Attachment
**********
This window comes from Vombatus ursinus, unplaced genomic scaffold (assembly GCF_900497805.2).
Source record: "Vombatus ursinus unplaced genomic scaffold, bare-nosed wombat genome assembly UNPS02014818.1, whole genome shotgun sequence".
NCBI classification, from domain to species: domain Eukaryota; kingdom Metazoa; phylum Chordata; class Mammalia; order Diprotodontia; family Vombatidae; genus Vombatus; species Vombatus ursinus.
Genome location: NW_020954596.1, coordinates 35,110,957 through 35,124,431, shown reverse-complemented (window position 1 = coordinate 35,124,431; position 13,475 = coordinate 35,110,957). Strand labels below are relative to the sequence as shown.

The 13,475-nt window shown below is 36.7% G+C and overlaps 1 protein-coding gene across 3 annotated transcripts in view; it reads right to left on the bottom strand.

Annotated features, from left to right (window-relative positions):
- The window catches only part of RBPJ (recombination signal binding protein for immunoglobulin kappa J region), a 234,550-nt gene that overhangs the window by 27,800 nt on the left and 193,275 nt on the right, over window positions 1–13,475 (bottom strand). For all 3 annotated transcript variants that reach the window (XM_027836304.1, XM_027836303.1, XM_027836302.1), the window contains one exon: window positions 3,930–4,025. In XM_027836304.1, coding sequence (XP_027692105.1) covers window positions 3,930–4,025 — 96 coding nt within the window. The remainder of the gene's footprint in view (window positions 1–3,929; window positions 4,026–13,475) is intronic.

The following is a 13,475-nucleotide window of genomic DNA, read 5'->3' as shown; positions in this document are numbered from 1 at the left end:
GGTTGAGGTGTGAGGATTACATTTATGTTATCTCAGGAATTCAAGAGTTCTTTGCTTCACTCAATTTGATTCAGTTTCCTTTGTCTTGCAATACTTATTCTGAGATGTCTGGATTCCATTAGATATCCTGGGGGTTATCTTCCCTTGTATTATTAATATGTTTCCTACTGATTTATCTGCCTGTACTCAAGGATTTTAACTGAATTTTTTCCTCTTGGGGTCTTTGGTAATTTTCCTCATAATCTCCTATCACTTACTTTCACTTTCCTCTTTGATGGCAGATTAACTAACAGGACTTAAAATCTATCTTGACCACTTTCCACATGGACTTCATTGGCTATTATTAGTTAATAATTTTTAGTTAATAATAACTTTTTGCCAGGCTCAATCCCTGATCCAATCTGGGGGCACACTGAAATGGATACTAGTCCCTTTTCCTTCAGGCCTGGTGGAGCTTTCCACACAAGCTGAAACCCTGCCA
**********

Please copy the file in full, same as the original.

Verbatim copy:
This window comes from Vombatus ursinus, unplaced genomic scaffold (assembly GCF_900497805.2).
Source record: "Vombatus ursinus unplaced genomic scaffold, bare-nosed wombat genome assembly UNPS02014818.1, whole genome shotgun sequence".
NCBI classification, from domain to species: domain Eukaryota; kingdom Metazoa; phylum Chordata; class Mammalia; order Diprotodontia; family Vombatidae; genus Vombatus; species Vombatus ursinus.
Genome location: NW_020954596.1, coordinates 35,110,957 through 35,124,431, shown reverse-complemented (window position 1 = coordinate 35,124,431; position 13,475 = coordinate 35,110,957). Strand labels below are relative to the sequence as shown.

The 13,475-nt window shown below is 36.7% G+C and overlaps 1 protein-coding gene across 3 annotated transcripts in view; it reads right to left on the bottom strand.

Annotated features, from left to right (window-relative positions):
- The window catches only part of RBPJ (recombination signal binding protein for immunoglobulin kappa J region), a 234,550-nt gene that overhangs the window by 27,800 nt on the left and 193,275 nt on the right, over window positions 1–13,475 (bottom strand). For all 3 annotated transcript variants that reach the window (XM_027836304.1, XM_027836303.1, XM_027836302.1), the window contains one exon: window positions 3,930–4,025. In XM_027836304.1, coding sequence (XP_027692105.1) covers window positions 3,930–4,025 — 96 coding nt within the window. The remainder of the gene's footprint in view (window positions 1–3,929; window positions 4,026–13,475) is intronic.

The following is a 13,475-nucleotide window of genomic DNA, read 5'->3' as shown; positions in this document are numbered from 1 at the left end:
GGTTGAGGTGTGAGGATTACATTTATGTTATCTCAGGAATTCAAGAGTTCTTTGCTTCACTCAATTTGATTCAGTTTCCTTTGTCTTGCAATACTTATTCTGAGATGTCTGGATTCCATTAGATATCCTGGGGGTTATCTTCCCTTGTATTATTAATATGTTTCCTACTGATTTATCTGCCTGTACTCAAGGATTTTAACTGAATTTTTTCCTCTTGGGGTCTTTGGTAATTTTCCTCATAATCTCCTATCACTTACTTTCACTTTCCTCTTTGATGGCAGATTAACTAACAGGACTTAAAATCTATCTTGACCACTTTCCACATGGACTTCATTGGCTATTATTAGTTAATAATTTTTAGTTAATAATAACTTTTTGCCAGGCTCAATCCCTGATCCAATCTGGGGGCACACTGAAATGGATACTAGTCCCTTTTCCTTCAGGCCTGGTGGAGCTTTCCACACAAGCTGAAACCCTGCCA